529 Savings plans are the most popular college savings methods, and with good reason. There are so many good reasons to use 529 plans to save for your child’s education, like:
- Investments are tax-deferred, meaning your withdrawals will be tax-free
- 529 plans earn interest, similar to mutual funds
- Contribution limits are high
- You can invest automatically with monthly withdrawals
- The money in your account in transferable to different people
Another big benefit, as of 2018, is that you can now use up to $10,000 of your 529 plan savings to pay for K-12 education at a private, public or parochial school.
Despite all the upsides to investing in a 529 plan, there are some downsides and misconceptions to consider. Consider these points before you decide a 529 plan is right for your family.
Are 529 plans too limiting?
In terms of how much you can contribute, 529 plans are pretty flexible. Every state plan has its differences (and remember, you don’t have to choose your own state’s plan.)
Contributions to a 529 plan counts as a gift for tax purposes, which means that both you and your spouse could contribute up to $15,000 each in 2019 before you have to file Form 709 with your taxes. In that case, the amount would count against your lifetime estate and gift tax exemption.
So overall, there is a lot of flexibility in terms of how much you can add to a 529 savings plan.
What if my child decides to not go to college?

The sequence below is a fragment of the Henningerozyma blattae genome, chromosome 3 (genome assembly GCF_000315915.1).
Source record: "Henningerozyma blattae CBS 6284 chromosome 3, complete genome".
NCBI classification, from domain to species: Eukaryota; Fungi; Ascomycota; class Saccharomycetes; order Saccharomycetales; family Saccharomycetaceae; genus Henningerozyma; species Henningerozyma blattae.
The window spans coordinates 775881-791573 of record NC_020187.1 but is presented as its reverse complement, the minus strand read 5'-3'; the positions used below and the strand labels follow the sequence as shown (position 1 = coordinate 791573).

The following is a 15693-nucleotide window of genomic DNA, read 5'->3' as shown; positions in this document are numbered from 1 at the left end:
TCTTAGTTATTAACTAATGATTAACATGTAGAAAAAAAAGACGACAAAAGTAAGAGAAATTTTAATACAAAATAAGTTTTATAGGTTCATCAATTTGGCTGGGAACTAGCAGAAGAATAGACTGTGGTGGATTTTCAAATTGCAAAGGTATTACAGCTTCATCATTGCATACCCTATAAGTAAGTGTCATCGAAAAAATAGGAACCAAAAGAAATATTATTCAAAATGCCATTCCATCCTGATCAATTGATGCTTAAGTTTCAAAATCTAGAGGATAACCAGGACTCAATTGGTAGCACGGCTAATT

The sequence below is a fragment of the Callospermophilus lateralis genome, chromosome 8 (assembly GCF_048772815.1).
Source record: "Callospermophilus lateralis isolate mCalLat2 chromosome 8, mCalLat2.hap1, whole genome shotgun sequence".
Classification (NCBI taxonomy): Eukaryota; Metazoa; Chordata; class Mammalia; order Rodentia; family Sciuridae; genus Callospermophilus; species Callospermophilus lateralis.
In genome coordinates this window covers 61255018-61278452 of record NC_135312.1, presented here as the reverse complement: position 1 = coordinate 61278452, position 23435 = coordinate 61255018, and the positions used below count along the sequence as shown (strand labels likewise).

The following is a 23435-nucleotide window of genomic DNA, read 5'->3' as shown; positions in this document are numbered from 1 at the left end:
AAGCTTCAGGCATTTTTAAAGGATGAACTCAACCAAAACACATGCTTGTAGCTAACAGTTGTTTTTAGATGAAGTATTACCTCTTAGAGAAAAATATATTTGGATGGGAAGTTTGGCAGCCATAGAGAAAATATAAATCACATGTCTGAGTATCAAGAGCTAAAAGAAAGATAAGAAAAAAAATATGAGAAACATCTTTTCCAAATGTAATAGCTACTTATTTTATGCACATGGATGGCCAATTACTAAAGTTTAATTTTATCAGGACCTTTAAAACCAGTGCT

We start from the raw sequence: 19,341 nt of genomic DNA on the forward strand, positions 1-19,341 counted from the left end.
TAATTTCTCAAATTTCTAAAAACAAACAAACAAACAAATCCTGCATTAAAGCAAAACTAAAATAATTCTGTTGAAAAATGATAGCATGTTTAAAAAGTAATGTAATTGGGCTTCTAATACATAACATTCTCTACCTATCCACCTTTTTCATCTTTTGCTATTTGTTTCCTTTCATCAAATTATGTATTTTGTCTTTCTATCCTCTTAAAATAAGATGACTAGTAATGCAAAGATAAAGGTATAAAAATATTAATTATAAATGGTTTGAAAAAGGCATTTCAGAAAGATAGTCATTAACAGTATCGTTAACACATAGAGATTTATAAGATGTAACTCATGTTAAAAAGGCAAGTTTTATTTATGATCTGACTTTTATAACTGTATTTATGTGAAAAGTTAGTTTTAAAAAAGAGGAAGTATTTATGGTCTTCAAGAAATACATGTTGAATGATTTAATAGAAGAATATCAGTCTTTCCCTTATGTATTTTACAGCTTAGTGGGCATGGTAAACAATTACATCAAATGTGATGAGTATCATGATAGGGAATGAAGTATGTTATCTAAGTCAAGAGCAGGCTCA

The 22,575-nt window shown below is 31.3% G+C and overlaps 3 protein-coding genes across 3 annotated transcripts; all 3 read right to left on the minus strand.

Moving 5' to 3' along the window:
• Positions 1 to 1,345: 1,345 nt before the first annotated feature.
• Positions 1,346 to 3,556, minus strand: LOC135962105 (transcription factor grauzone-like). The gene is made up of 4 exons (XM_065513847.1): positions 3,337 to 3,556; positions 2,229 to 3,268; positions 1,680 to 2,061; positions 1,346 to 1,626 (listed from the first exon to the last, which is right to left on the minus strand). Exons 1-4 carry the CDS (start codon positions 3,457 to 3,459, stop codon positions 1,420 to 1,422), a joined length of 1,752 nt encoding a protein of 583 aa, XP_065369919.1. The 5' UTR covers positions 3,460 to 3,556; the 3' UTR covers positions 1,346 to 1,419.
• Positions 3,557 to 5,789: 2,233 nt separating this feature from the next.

One holdup people run into is their fear that their child might not go to college, and all their careful savings would go to waste.
That’s not the case with a 529 plan. You have a couple options if you run into that situation.
529 plans are transferable. You could change the beneficiary to another member of your family, including yourself. If you don’t have a problem waiting, you could even save it for your future grandchildren. Most 529 plans don’t have a limit on how long you can keep them open, though you’ll want to verify that with your account first.
What if there is absolutely no one else who could use the money? You do have the option to take the money out of the account, though it’s not as simple as it sounds. Anything you have earned in that account is going to be taxable if it’s not used for education purposes. The amount you take out will be subject to your typical income tax rate, plus a 10-percent penalty.
So avoid pulling out the money entirely if possible, and see if there is a better option first.
Note: There are some exceptions to that penalty, including if the beneficiary:
- Dies or becomes disabled
- Receives a tax-free scholarship
- Receives educational assistance through a qualifying employer program
- Attends a U.S. military academy.
- Used qualified education expenses to get the American Opportunity Tax Credit (AOTC) or the Lifetime Learning Tax Credit (LLTC)
What if I end up needing that money for retirement?
A good rule of thumb is to prioritize your retirement over your child’s education. It might sound harsh, but your children can borrow money to pay for school if need be. You can’t borrow money for retirement.
Make sure you are fully funding your retirement savings, and then budget for how much you can put in a child’s 529 account.
If you started saving a certain amount per year for your child, adjust it as you need depending on your situation. But don’t feel like you have to put away a specific amount. Even a small amount saved is helpful.
Do what you can, but make sure you’ve got your retirement covered first.
About Your Richest Life
At Your Richest Life, Katie Brewer, CFP®, believes everyone should have access to financial resources and coaching. For more information on the services offered, contact Katie today.